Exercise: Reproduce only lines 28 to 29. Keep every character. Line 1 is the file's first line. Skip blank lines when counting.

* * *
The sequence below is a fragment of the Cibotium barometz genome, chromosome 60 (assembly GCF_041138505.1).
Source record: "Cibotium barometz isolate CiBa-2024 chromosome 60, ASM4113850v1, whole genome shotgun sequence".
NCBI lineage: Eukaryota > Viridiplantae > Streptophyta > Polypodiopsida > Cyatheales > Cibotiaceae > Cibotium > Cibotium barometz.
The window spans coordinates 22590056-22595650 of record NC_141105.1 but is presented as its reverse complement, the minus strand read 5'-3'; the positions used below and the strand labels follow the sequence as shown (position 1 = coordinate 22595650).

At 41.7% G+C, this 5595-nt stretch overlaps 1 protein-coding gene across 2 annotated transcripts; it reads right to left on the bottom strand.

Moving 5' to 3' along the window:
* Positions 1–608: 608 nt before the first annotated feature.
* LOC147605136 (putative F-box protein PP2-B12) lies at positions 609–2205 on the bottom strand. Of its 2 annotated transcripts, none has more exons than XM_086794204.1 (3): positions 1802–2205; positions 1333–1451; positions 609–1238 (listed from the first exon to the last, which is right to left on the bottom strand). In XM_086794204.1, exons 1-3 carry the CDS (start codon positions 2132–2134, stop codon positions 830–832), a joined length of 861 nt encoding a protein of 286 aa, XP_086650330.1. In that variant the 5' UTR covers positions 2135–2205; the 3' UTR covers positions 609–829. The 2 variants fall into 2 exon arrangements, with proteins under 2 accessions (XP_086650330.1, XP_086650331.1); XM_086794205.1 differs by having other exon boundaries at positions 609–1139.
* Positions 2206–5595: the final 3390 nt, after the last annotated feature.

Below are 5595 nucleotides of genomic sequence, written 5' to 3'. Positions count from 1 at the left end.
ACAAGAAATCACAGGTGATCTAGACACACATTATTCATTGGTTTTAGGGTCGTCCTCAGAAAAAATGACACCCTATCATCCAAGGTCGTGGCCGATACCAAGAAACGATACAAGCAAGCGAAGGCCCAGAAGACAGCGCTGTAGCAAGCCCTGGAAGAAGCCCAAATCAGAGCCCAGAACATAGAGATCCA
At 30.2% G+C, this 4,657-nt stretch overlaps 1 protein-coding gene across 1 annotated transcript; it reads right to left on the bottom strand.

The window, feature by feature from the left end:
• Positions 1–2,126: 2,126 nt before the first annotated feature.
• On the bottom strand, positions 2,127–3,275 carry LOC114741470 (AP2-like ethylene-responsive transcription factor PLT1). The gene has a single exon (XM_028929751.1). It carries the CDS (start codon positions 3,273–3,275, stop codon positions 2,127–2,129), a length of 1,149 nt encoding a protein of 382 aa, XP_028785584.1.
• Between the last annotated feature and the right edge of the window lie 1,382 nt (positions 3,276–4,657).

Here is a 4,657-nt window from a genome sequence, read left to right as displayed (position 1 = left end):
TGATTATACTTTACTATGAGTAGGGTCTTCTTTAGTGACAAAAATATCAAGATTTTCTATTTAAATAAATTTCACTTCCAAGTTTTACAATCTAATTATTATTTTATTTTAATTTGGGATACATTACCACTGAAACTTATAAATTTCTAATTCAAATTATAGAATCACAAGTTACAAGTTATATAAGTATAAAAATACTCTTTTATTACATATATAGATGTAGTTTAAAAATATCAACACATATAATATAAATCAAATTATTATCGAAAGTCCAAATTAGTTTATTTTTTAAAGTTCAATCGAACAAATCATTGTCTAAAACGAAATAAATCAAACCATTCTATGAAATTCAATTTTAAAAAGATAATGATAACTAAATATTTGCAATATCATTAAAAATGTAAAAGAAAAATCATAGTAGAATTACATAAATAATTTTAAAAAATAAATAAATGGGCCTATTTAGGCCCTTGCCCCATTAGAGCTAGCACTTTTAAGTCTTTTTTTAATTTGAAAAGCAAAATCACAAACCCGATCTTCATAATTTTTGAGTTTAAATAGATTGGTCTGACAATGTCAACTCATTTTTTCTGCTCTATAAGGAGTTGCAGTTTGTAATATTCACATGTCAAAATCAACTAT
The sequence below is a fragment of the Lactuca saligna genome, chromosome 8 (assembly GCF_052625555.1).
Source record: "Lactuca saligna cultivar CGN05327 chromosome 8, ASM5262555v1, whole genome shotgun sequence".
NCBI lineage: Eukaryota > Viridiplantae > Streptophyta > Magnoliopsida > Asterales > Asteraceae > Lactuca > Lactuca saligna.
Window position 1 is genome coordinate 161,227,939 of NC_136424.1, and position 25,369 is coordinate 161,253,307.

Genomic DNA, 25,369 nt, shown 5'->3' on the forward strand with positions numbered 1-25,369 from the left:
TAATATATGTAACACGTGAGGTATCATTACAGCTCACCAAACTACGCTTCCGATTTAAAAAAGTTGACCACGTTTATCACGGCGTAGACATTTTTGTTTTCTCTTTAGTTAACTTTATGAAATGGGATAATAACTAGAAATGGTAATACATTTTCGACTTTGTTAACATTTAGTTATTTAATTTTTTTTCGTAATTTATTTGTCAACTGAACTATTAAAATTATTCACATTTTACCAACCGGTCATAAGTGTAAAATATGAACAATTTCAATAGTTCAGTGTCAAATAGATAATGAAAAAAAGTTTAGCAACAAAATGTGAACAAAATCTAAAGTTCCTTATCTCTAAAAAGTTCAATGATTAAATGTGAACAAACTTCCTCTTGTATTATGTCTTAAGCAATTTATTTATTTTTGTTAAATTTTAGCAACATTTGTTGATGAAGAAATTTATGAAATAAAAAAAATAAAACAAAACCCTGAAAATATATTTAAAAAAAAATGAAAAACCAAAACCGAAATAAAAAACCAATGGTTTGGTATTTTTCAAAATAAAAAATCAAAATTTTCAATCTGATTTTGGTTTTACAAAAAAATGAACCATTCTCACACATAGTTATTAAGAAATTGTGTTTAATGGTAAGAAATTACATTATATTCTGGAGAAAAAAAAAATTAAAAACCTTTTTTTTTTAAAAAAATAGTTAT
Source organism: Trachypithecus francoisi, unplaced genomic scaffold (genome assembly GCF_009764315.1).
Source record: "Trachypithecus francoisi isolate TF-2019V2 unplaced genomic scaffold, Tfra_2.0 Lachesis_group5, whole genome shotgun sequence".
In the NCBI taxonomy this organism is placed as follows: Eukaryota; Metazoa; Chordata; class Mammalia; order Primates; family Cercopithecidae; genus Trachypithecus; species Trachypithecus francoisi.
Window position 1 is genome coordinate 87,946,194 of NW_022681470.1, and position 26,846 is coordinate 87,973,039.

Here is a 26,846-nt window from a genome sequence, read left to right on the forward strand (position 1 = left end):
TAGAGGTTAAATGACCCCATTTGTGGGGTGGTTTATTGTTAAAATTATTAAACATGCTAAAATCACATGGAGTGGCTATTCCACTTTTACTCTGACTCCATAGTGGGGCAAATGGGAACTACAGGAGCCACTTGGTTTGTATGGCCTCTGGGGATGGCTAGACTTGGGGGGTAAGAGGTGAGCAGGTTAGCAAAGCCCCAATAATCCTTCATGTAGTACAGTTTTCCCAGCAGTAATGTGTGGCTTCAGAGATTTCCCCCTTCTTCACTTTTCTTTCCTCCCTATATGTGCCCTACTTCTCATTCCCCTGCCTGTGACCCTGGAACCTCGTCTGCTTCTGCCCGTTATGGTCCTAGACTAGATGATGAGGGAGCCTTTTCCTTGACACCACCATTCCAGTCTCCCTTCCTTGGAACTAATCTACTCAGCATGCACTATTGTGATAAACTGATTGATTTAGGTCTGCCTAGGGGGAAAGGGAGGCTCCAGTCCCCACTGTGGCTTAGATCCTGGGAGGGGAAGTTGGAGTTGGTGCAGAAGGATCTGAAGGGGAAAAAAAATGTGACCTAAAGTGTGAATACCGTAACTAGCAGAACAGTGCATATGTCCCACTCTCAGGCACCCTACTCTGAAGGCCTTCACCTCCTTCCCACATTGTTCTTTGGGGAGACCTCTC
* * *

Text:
Window position 1 is genome coordinate 87,946,194 of NW_022681470.1, and position 26,846 is coordinate 87,973,039.

Here is a 26,846-nt window from a genome sequence, read left to right on the forward strand (position 1 = left end):